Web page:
For some historical background on the war in Syria, read “The Graffiti Kids Who Sparked the Syrian War,” by Mark MacKinnon at The Globe and Mail.
Asma Assad, wife of Syrian dictator Bashar al-Assad, isn’t content to raise the kids while her husband oversees torture and violent attacks on his own citizens in a bid to squash a rebellion that has been ongoing for ten years. In this startling profile at 1843, Nicolas Pelham reveals that the London-born first lady of Syria has been ruthless in acquiring power, wealth, and influence at home with dubious “improvement” projects under a sham called the Syria Trust for Development, all while courting favor with the West, pretending to be someone other than a wife solely dedicated to her husband’s ongoing tyranny.
The UN gave up trying to count the war’s death toll in 2016, when it had already reached nearly half a million. More than 10m Syrians are refugees.
In the first year of the uprising she advertised for a gardener and spent £250,000 on furniture. To circumvent sanctions she sent her hairdresser shopping in Dubai and used an alias when ordering from Harrods.
As the war continued, Bashar became more ruthless. One Western diplomat recalls the slow escalation of violence – using artillery against civilians, then air raids, then barrel-bombs. “They would…use it once, there’d be an outcry, but not to the point of international intervention,” said the diplomat. “So they would roll it out, and that would become the new normal.” International condemnation of Bashar’s crimes grew, yet this incremental choking of Syria, rather than all-out attack, helped forestall intervention.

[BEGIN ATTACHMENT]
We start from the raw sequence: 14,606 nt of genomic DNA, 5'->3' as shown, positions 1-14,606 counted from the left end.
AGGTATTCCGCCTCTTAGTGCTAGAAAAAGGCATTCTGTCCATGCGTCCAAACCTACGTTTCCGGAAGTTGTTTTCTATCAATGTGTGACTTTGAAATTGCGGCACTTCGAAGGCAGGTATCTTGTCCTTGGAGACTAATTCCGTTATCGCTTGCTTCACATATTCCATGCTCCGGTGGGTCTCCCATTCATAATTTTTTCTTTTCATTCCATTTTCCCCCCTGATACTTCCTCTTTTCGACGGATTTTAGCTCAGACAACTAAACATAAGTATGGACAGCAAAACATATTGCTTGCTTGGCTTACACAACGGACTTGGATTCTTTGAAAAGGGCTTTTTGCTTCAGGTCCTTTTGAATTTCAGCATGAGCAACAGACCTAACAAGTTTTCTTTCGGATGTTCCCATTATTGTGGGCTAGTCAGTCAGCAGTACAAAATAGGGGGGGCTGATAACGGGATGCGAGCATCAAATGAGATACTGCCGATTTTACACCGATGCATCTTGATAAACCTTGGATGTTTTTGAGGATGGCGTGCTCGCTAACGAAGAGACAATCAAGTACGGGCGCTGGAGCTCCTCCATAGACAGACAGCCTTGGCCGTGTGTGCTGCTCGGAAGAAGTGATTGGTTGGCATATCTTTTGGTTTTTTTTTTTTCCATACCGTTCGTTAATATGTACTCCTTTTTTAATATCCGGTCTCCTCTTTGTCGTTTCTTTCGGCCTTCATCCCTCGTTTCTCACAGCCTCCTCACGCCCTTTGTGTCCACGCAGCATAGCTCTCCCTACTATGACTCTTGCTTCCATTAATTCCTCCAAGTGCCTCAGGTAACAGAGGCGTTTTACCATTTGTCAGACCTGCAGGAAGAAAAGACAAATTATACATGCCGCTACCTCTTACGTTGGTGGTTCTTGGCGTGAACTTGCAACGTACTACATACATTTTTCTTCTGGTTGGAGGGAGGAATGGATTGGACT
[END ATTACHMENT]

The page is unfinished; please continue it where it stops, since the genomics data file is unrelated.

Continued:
On August 21st 2013 new footage appeared, showing people in the rebel-held suburbs of Damascus with bubbles foaming at their noses and mouths, and their limbs jerking. Hundreds died. A UN investigation later confirmed that they had been killed by sarin, a nerve gas. It was the worst chemical-weapons attack anywhere since Saddam Hussein had gassed Kurds in Halabja in 1988.
The financial success and ruthless machinations have eroded Asma’s carefully cultivated image. “Some still love her, put her photo on their Instagram page. But most now perceive her as a sneaky greedy person,” said one Syrian businessman. These days, though, no one accuses Asma of failing to understand how Syria works.
Late last year residents of the Damascus neighbourhood where Asma lives noticed a surreal change in the landscape. An old statue depicting a lauded colonel was joined by a new one: a vast sculpture of a horse’s head, at the direction of Asma’s business associates. Locals complained about the extravagance. According to reports in Gulf newspapers, the authorities had the horse’s head removed. Hours later it was back. The message was clear: in post-war Syria, Asma calls the shots.
State media gives increasing air time to “the Lady of Jasmine”. Huge posters of her image have been spotted in her parents’ hometown of Homs, covering entire housing blocks. Uniquely for a Syrian First Lady, ministers have taken to displaying her portrait in their offices alongside Bashar’s.